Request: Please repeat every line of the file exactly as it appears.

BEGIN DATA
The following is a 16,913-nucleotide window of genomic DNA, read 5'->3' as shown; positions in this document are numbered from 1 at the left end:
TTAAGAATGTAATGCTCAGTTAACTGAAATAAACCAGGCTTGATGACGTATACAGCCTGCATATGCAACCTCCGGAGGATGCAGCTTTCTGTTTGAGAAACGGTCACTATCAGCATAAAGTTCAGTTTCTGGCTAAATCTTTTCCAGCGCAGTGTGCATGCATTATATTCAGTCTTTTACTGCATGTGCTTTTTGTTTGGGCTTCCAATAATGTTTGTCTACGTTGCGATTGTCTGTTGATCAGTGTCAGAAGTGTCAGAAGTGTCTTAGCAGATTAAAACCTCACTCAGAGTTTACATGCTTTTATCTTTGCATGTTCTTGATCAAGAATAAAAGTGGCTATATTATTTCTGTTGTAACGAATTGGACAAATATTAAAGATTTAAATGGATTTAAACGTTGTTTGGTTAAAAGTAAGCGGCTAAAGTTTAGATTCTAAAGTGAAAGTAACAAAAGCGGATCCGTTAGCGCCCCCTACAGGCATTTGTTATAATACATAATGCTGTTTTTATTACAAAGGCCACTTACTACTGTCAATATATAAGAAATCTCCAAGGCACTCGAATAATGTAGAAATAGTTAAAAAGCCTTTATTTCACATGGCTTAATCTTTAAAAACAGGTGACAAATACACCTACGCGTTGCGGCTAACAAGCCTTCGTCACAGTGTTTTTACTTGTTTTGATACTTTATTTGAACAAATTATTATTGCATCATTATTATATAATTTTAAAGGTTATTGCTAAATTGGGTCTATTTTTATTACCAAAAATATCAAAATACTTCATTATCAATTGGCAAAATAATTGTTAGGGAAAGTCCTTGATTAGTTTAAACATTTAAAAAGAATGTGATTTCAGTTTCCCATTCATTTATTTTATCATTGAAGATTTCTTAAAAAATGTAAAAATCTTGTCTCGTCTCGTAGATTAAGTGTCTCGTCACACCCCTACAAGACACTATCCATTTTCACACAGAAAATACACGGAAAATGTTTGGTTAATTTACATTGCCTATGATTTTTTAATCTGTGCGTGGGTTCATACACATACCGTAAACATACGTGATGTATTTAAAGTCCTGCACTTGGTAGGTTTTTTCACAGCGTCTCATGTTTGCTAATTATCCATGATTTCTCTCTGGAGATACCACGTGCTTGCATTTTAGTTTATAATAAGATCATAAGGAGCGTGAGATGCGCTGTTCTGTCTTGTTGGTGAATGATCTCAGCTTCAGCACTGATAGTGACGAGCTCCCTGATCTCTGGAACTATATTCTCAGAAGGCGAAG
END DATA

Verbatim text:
The following is a 16,913-nucleotide window of genomic DNA, read 5'->3' as shown; positions in this document are numbered from 1 at the left end:
TTAAGAATGTAATGCTCAGTTAACTGAAATAAACCAGGCTTGATGACGTATACAGCCTGCATATGCAACCTCCGGAGGATGCAGCTTTCTGTTTGAGAAACGGTCACTATCAGCATAAAGTTCAGTTTCTGGCTAAATCTTTTCCAGCGCAGTGTGCATGCATTATATTCAGTCTTTTACTGCATGTGCTTTTTGTTTGGGCTTCCAATAATGTTTGTCTACGTTGCGATTGTCTGTTGATCAGTGTCAGAAGTGTCAGAAGTGTCTTAGCAGATTAAAACCTCACTCAGAGTTTACATGCTTTTATCTTTGCATGTTCTTGATCAAGAATAAAAGTGGCTATATTATTTCTGTTGTAACGAATTGGACAAATATTAAAGATTTAAATGGATTTAAACGTTGTTTGGTTAAAAGTAAGCGGCTAAAGTTTAGATTCTAAAGTGAAAGTAACAAAAGCGGATCCGTTAGCGCCCCCTACAGGCATTTGTTATAATACATAATGCTGTTTTTATTACAAAGGCCACTTACTACTGTCAATATATAAGAAATCTCCAAGGCACTCGAATAATGTAGAAATAGTTAAAAAGCCTTTATTTCACATGGCTTAATCTTTAAAAACAGGTGACAAATACACCTACGCGTTGCGGCTAACAAGCCTTCGTCACAGTGTTTTTACTTGTTTTGATACTTTATTTGAACAAATTATTATTGCATCATTATTATATAATTTTAAAGGTTATTGCTAAATTGGGTCTATTTTTATTACCAAAAATATCAAAATACTTCATTATCAATTGGCAAAATAATTGTTAGGGAAAGTCCTTGATTAGTTTAAACATTTAAAAAGAATGTGATTTCAGTTTCCCATTCATTTATTTTATCATTGAAGATTTCTTAAAAAATGTAAAAATCTTGTCTCGTCTCGTAGATTAAGTGTCTCGTCACACCCCTACAAGACACTATCCATTTTCACACAGAAAATACACGGAAAATGTTTGGTTAATTTACATTGCCTATGATTTTTTAATCTGTGCGTGGGTTCATACACATACCGTAAACATACGTGATGTATTTAAAGTCCTGCACTTGGTAGGTTTTTTCACAGCGTCTCATGTTTGCTAATTATCCATGATTTCTCTCTGGAGATACCACGTGCTTGCATTTTAGTTTATAATAAGATCATAAGGAGCGTGAGATGCGCTGTTCTGTCTTGTTGGTGAATGATCTCAGCTTCAGCACTGATAGTGACGAGCTCCCTGATCTCTGGAACTATATTCTCAGAAGGCGAAG